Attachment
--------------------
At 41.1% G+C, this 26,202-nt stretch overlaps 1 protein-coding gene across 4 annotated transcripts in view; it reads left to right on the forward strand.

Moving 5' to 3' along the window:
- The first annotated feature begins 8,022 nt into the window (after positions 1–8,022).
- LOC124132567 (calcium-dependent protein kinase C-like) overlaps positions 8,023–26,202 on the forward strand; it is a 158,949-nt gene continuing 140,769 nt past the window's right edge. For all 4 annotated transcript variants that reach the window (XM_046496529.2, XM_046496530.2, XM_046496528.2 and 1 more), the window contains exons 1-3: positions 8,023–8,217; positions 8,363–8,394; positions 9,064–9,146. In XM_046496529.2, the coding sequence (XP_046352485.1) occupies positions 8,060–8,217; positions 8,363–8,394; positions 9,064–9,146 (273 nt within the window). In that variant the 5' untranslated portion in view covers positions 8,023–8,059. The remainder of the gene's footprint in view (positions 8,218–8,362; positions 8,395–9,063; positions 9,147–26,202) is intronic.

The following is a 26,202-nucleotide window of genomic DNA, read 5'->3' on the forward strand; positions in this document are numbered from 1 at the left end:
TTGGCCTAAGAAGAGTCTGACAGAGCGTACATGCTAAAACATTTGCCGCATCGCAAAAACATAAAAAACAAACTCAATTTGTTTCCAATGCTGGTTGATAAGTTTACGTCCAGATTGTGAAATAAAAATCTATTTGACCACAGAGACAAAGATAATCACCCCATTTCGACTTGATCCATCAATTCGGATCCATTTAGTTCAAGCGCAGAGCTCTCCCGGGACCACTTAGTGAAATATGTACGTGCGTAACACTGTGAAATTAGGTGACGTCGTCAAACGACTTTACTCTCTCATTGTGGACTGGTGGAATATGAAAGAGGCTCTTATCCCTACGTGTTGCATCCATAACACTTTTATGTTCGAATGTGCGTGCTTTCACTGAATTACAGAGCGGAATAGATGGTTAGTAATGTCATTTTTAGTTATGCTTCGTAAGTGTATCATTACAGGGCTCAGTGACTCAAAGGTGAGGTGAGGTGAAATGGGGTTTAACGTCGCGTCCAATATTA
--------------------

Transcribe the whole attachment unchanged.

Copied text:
At 41.1% G+C, this 26,202-nt stretch overlaps 1 protein-coding gene across 4 annotated transcripts in view; it reads left to right on the forward strand.

Moving 5' to 3' along the window:
- The first annotated feature begins 8,022 nt into the window (after positions 1–8,022).
- LOC124132567 (calcium-dependent protein kinase C-like) overlaps positions 8,023–26,202 on the forward strand; it is a 158,949-nt gene continuing 140,769 nt past the window's right edge. For all 4 annotated transcript variants that reach the window (XM_046496529.2, XM_046496530.2, XM_046496528.2 and 1 more), the window contains exons 1-3: positions 8,023–8,217; positions 8,363–8,394; positions 9,064–9,146. In XM_046496529.2, the coding sequence (XP_046352485.1) occupies positions 8,060–8,217; positions 8,363–8,394; positions 9,064–9,146 (273 nt within the window). In that variant the 5' untranslated portion in view covers positions 8,023–8,059. The remainder of the gene's footprint in view (positions 8,218–8,362; positions 8,395–9,063; positions 9,147–26,202) is intronic.

The following is a 26,202-nucleotide window of genomic DNA, read 5'->3' on the forward strand; positions in this document are numbered from 1 at the left end:
TTGGCCTAAGAAGAGTCTGACAGAGCGTACATGCTAAAACATTTGCCGCATCGCAAAAACATAAAAAACAAACTCAATTTGTTTCCAATGCTGGTTGATAAGTTTACGTCCAGATTGTGAAATAAAAATCTATTTGACCACAGAGACAAAGATAATCACCCCATTTCGACTTGATCCATCAATTCGGATCCATTTAGTTCAAGCGCAGAGCTCTCCCGGGACCACTTAGTGAAATATGTACGTGCGTAACACTGTGAAATTAGGTGACGTCGTCAAACGACTTTACTCTCTCATTGTGGACTGGTGGAATATGAAAGAGGCTCTTATCCCTACGTGTTGCATCCATAACACTTTTATGTTCGAATGTGCGTGCTTTCACTGAATTACAGAGCGGAATAGATGGTTAGTAATGTCATTTTTAGTTATGCTTCGTAAGTGTATCATTACAGGGCTCAGTGACTCAAAGGTGAGGTGAGGTGAAATGGGGTTTAACGTCGCGTCCAATATTA